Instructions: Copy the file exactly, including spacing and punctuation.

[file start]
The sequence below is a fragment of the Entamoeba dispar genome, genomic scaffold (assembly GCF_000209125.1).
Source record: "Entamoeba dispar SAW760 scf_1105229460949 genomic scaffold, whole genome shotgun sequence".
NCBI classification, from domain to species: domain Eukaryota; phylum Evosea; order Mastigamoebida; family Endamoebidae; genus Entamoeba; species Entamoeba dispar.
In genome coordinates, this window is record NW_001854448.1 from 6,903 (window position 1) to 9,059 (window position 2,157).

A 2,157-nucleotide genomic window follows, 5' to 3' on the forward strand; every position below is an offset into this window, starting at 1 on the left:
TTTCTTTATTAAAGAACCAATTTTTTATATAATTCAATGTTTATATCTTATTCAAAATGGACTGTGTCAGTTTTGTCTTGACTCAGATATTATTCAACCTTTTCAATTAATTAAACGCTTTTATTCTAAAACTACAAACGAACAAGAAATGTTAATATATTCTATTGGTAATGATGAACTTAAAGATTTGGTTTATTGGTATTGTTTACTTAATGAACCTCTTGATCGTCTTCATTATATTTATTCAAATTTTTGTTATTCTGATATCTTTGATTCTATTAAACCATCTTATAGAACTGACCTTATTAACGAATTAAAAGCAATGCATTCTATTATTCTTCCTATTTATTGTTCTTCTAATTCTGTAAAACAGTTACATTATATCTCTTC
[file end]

The sequence below is a fragment of the Entamoeba dispar genome, genomic scaffold (assembly GCF_000209125.1).
Source record: "Entamoeba dispar SAW760 scf_1105229460949 genomic scaffold, whole genome shotgun sequence".
NCBI classification, from domain to species: domain Eukaryota; phylum Evosea; order Mastigamoebida; family Endamoebidae; genus Entamoeba; species Entamoeba dispar.
In genome coordinates, this window is record NW_001854448.1 from 6,903 (window position 1) to 9,059 (window position 2,157).

A 2,157-nucleotide genomic window follows, 5' to 3' on the forward strand; every position below is an offset into this window, starting at 1 on the left:
TTTCTTTATTAAAGAACCAATTTTTTATATAATTCAATGTTTATATCTTATTCAAAATGGACTGTGTCAGTTTTGTCTTGACTCAGATATTATTCAACCTTTTCAATTAATTAAACGCTTTTATTCTAAAACTACAAACGAACAAGAAATGTTAATATATTCTATTGGTAATGATGAACTTAAAGATTTGGTTTATTGGTATTGTTTACTTAATGAACCTCTTGATCGTCTTCATTATATTTATTCAAATTTTTGTTATTCTGATATCTTTGATTCTATTAAACCATCTTATAGAACTGACCTTATTAACGAATTAAAAGCAATGCATTCTATTATTCTTCCTATTTATTGTTCTTCTAATTCTGTAAAACAGTTACATTATATCTCTTC